DEAR ELDER: – I should like to know your mind on I Peter iv. 18. Do you think Peter means the righteous of the law, or the righteous of the faith of Jesus Christ?
Yours in hope of eternal life,
W. E. BUCK.
Dorchester, N. B., Sept. 1, 1880
REPLY. – We do not understand the apostle to be speaking of the salvation of God’s people from the curse of the law from which they are fully redeemed and forever perfected by the one offering of our Lord Jesus Christ, for in that there can be no scarcity. “For with the Lord there is mercy, and with him is plenteous redemption; for he shall redeem Israel from all his iniquities.” – Ps. cxxx. 7,8. “In the Lord shall all the seed of Israel be justified and shall glory.” “This is the heritage of the servants of the Lord; and their righteousness is of me, saith the Lord. – Isa. xiv. 25 and liv. 19.
We understand the apostle Peter to be admonishing the saints to pursue a righteous course, and although all who adhere to his faithful admonitions and live godly in Christ Jesus shall suffer persecution, still it is better for them, if the will of God be son, that in the sufferings from which the righteous are scarcely saved, that they should suffer for their strict obedience to Christ in a righteous course, than to suffer for ungodly conduct, as a thief, a murderer, or a busybody in other men’s matters. The judgment of which he speaks is in the house, or church of God; where they who are righteous, in their walk sometimes suffer for righteousness’ sake. He refers them in the next chapter to the example of their Lord and Master, who once suffered (though he was strictly righteous in all things,) the just for the unjust. “And who is he that shall harm you if ye be followers of that which is good? Having a good conscience; that, whereas they speak evil of you, as of evil doers, they may be ashamed that falsely accuse your good conversation in Christ. For it is better, if the will of God be so, that ye suffer for well-doing, than for evil-doing.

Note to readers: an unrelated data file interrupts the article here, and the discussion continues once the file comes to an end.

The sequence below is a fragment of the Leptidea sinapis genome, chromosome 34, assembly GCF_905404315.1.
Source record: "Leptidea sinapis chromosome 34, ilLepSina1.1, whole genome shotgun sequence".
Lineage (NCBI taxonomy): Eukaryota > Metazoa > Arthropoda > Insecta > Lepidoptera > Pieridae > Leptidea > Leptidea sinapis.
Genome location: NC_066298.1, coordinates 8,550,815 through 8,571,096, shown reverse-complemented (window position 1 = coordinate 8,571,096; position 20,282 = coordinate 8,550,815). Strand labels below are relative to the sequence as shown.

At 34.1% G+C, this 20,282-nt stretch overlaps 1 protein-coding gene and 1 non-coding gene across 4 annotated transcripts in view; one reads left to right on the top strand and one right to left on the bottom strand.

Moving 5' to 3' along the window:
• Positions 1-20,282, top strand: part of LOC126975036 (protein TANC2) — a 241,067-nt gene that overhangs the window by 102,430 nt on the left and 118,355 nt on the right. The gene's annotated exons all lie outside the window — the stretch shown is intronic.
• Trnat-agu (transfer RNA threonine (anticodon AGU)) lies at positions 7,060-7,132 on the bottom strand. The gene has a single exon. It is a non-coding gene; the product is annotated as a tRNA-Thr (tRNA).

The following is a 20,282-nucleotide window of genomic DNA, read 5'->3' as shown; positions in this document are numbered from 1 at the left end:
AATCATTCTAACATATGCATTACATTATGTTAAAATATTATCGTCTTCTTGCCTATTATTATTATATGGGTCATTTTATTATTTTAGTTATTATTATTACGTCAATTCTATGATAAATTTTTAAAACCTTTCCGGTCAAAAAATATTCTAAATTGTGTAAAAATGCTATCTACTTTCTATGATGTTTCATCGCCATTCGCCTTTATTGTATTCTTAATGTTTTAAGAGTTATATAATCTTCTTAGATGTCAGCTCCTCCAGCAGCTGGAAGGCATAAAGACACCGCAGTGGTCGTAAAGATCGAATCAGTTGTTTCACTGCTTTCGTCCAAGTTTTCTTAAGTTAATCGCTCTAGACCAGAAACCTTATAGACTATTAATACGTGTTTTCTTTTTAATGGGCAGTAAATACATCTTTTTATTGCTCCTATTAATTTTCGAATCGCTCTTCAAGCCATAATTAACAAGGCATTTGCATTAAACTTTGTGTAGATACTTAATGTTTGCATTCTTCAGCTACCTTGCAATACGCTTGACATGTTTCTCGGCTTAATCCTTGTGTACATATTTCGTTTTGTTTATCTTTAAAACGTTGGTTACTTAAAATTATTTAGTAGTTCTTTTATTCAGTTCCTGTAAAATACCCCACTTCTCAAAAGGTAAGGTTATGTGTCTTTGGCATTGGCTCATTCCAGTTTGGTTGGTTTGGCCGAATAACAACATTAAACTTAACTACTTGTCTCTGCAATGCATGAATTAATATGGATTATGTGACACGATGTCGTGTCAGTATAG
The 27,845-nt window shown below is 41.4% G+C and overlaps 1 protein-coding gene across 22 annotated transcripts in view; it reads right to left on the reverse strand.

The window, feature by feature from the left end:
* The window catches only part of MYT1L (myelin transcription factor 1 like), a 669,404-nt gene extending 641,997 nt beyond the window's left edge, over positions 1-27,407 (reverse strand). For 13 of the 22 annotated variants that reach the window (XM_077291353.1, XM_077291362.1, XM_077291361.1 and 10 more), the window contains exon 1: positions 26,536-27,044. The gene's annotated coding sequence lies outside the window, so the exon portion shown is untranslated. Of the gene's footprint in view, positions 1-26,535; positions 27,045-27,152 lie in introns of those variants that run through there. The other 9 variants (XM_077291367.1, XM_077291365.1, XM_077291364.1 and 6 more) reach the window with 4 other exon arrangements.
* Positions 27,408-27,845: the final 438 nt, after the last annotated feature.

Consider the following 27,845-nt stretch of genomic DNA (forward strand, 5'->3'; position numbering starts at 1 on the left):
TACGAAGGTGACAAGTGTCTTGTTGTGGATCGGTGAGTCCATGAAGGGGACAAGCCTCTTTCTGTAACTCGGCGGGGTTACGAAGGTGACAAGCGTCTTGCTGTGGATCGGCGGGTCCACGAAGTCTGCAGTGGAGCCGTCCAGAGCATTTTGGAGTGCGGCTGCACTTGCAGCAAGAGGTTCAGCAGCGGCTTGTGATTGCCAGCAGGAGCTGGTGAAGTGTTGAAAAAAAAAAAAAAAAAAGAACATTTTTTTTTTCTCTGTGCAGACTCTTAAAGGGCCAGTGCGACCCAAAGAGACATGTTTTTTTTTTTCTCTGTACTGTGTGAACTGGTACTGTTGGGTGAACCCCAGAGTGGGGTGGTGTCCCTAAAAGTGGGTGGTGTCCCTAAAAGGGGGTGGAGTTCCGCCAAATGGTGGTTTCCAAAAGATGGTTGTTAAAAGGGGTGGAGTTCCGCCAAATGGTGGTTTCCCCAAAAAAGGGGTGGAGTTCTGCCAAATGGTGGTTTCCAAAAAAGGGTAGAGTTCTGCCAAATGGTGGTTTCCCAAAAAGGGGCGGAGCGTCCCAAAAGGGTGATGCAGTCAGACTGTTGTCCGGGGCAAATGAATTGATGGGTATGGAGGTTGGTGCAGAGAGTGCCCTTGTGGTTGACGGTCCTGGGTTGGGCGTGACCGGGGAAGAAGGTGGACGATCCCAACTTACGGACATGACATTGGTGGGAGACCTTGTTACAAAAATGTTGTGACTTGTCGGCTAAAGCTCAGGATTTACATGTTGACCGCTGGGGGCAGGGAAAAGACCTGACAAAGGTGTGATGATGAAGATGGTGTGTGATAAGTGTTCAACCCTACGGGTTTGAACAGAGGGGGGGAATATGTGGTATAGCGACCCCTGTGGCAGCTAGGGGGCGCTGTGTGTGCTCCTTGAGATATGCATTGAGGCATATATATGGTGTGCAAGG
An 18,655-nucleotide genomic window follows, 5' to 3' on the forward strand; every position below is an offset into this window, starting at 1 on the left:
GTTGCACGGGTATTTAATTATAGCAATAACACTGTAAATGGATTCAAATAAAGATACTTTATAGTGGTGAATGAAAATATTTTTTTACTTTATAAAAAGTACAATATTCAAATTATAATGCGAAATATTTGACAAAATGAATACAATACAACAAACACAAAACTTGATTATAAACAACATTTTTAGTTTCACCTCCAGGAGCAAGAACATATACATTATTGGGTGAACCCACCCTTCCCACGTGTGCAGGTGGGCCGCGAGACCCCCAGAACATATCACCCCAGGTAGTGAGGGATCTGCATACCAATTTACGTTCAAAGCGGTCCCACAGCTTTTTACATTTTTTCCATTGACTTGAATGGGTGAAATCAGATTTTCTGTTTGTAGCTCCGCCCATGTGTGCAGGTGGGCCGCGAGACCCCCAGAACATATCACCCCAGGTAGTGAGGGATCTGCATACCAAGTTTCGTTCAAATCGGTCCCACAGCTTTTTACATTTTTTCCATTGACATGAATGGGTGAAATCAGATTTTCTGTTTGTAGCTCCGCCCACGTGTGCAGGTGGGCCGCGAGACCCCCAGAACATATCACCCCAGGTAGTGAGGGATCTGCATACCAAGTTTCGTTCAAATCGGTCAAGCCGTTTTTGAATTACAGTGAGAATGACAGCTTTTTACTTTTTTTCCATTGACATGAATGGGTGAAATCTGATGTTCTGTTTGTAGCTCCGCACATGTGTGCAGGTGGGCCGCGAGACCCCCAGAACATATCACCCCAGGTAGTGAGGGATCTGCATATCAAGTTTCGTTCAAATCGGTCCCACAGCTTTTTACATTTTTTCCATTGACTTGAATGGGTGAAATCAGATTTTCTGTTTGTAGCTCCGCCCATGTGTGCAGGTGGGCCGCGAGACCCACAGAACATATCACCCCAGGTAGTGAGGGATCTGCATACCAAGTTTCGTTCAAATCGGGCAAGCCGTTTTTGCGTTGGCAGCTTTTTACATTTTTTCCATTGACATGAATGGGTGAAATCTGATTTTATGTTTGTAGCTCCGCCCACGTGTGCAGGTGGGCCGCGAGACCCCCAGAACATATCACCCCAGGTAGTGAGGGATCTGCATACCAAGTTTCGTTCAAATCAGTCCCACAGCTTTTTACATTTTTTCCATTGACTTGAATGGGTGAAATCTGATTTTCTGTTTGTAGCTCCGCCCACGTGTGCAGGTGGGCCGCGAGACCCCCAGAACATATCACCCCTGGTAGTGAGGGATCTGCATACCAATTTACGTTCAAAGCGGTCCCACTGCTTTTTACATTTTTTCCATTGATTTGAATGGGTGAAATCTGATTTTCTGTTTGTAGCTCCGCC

From the general terms of the apostle’s admonition it seems plain to us that the righteous who are scarcely saved from persecutions, and other sufferings while here in the flesh, are those who suffer for righteousness, sake, and the sinners and the ungodly are those who suffer for their faults, and ungodly conduct. “For what glory is it if when ye be buffeted for your faults, ye take it patiently? but, if when ye do well, and suffer for it, ye take it patiently, that is acceptable with God. For even hereunto were ye called; because Christ also suffered for us, leaving us an example that we should follow his steps; who did no sin, neither was guile found in his mouth; who, when he was reviled, reviled not again; when he suffered, he threatened not; but committed himself to him that judgeth righteously.”
Now if the righteous, who deny themselves all ungodliness and worldly lusts, are exposed to trials and persecutions; nay, if the immaculate Lamb of God endured great contradiction of sinners against himself, so that even he was not saved from suffering, where shall the ungodly and the sinner appear? The sinner who suffers as an evil doer, or transgressor of the laws of Christ, and the ungodly, who denies not himself of ungodliness and worldly lusts, where shall they appear? The sinner in Zion, who transgresses the law of Christ, and whose walk is not according to godliness, shall appear guilt-stricken and condemned under the chastising rod of him who shall judge both the quick and the dead.
Elder Gilbert Beebe
Middletown, N. Y.
Signs of the Times
Volume 49, No. 3.
February 1, 1881